Is security worth the cost of our privacy?

The pace of the digital revolution has left a lot of us feeling exposed. Today we are faced with the reality that an average person on an average day generates an enormous amount of data for the whole world to see. We know that in this new environment our security depends on our data, but can’t help asking ourselves: is security worth the cost of our privacy?

Thankfully, we don’t need to choose. The premise of the question is wrong. It reflects the widespread misunderstanding of the relationship between security technologies and personal privacy. In fact, privacy depends on security.

In our modern age of data prevalence, security is the only thing that enables privacy. When security is not built in to the technology, your privacy is only granted at the discretion of whoever has your data. They must choose not to associate you with it. Privacy by choice is a very weak proposition of privacy.

We have another option – privacy by design – but it depends on a more sophisticated understanding of privacy and a deeper trust in technology.

Privacy by design is enabled through anonymous authentication and data security.

For example: a traffic service provider needs to know the speed and position of the car, and whether the data is authentic, i.e. coming from an actual car and not a hacked source. The traffic service provider should be able to perform these tasks without being able to figure out the car owner’s name or even the car model.

Data is not going away. We could decide to ignore it, but society has so quickly grown accustomed to its revolutionary benefits in so many diverse ways that giving it up to protect privacy should sound about like ditching modern medicine to deal with the rising retirement age it has caused. We are all invested in data for the long term – from private citizens to companies and governments – so our success depends not on hiding it but understanding it.

Dissociating identity from data

We create personal data in two ways. The first is volunteered, when you post a picture on a board, store e-mail in the cloud or agree to the terms of an app. The second is collected. This data is automatic, unsolicited and constant – the collective generation of your digital behavior, from a credit card swipe to a speed of a moving car.

It is essentially impossible to stymie this inflow of data. It fuels too much of modern life, and to erase its added value for companies and their customers would be a ridiculous notion. So are we at the mercy of a brave new world where privacy is a thing of the past? Not at all. By dissociating identity from data, security technology protects individual privacy while keeping all the added value of the digital age.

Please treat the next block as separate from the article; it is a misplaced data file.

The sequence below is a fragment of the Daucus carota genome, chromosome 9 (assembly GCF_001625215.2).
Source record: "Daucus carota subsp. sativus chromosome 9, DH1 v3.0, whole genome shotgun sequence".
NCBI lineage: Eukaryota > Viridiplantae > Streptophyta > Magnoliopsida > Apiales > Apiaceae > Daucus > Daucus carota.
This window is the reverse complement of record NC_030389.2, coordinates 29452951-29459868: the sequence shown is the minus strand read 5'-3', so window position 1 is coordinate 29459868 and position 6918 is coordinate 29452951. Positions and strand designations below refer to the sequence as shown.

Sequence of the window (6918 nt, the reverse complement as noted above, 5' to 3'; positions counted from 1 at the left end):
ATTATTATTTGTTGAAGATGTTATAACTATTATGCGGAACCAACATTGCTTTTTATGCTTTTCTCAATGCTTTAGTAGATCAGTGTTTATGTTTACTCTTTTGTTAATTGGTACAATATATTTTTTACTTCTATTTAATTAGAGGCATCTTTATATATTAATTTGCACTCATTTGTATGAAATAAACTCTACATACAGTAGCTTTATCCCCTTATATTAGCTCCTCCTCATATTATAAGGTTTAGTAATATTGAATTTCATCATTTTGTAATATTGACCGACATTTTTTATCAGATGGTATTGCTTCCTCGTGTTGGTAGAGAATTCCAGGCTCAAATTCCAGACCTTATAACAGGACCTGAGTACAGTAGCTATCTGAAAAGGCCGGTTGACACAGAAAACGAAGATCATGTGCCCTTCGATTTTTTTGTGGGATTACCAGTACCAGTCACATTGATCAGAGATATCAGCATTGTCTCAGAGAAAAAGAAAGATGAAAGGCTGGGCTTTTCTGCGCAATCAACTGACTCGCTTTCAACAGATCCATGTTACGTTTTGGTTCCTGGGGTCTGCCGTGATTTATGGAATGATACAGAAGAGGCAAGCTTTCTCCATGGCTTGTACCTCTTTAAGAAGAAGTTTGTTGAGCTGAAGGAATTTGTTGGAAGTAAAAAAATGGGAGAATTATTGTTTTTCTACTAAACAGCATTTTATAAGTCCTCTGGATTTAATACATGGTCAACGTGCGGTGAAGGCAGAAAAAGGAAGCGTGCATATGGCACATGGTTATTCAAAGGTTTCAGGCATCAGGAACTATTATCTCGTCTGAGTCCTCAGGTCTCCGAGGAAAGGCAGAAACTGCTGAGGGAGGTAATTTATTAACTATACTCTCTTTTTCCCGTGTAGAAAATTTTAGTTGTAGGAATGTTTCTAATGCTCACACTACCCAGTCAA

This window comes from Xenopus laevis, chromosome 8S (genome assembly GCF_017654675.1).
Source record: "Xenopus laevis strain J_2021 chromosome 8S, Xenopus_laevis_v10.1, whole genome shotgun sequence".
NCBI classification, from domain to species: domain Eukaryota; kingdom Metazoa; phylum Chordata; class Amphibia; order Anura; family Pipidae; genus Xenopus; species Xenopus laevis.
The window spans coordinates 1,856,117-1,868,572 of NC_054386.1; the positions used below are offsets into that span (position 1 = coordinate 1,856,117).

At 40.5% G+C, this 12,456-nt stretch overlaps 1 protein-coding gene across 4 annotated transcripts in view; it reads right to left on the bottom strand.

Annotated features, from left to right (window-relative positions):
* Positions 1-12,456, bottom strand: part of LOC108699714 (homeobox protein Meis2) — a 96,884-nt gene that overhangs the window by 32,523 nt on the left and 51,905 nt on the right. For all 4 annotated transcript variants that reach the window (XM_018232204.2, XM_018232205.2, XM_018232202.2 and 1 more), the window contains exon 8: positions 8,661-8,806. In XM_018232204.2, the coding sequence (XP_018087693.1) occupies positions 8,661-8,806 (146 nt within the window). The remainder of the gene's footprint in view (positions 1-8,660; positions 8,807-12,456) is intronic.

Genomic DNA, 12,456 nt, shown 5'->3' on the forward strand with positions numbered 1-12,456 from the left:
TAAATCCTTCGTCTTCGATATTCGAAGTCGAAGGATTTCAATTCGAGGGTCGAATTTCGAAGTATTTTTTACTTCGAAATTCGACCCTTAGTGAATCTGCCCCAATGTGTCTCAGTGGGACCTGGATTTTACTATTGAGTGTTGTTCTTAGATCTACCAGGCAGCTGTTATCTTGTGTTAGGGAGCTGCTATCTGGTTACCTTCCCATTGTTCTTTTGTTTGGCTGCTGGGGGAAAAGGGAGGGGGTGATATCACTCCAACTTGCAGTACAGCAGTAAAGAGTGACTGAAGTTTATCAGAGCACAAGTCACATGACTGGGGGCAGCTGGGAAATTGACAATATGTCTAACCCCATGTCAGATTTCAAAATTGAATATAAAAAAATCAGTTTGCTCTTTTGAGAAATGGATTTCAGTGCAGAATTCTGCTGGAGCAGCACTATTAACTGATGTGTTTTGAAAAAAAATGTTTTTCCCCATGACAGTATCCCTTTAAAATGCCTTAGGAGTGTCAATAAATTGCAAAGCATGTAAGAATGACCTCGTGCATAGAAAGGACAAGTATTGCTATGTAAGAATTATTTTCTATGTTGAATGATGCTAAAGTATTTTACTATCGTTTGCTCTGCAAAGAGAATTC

Privacy: a social construct

We first have to accept that privacy is a social phenomenon, with diverse interpretations across communities, countries and cultures. Ideas of appropriateness vary widely, as do people’s expectations of how their data should be used. This complicates concepts of universal ethics in dealing with data, and makes it that much more crucial for governing bodies to craft regulations that carefully consider the relationships at play.

General Data Protection Regulation

The European Parliament’s General Data Protection Regulation (GDPR) is set to take effect within a year, in January 2018. The legislation aims to return to EU citizens control of their own data.

GDPR could create a good subject for legal squabbling that will amount to no more than a restricted form of privacy by choice; and jeopardize the extracted value of data mining that has been a good source of funding free services for consumers e.g Google’s search engine and email.

GDPR is also an opportunity for companies to establish privacy by design with technology solutions that dissociate identity from data, simultaneously ensuring compliance and protecting privacy. Only policies that respect technology’s role in protecting privacy are sustainably oriented to the digitized future.

In order for companies to comply with the new requirements yet remain competitive, they must implement data security solutions with dissociative capacities. NXP is the world leader in secure connectivity solutions and Authentication technology. Having established its expertise in the interdependency of security and privacy over the past 60 years, NXP solutions harness the full power of big data with scalable user associations, guaranteeing compliance and customer confidence no matter the region or regulation. Security is built in.

While it is impossible to say exactly how GDPR’s implementation will go over, the regulation offers a clear platform for companies to call on technology solutions providers like NXP to strengthen their relationship between security and privacy. This is a critical moment, not only for Europe but as the rest of the world watches closely. Let us do away with the misleading question of security or privacy, and invest in the first to ensure the second.

Sami Nassar
Sami Nassar
Sami Nassar is Vice President of Cybersecurity Solutions at NXP. With 20 years of experience in the high-tech industry, Sami brings a broad insight into digital security and semiconductors. Previous to joining NXP, he held key executive positions, among them, General Manager of the Advanced Solution Group at Renesas, Managing Director of Strategic Marketing for Hitachi, and Managing Director of Schlumberger’s (now Gemalto) telecom smart cards and systems. He also founded a number of startup companies in Silicon Valley.

Comments are closed.

Buy now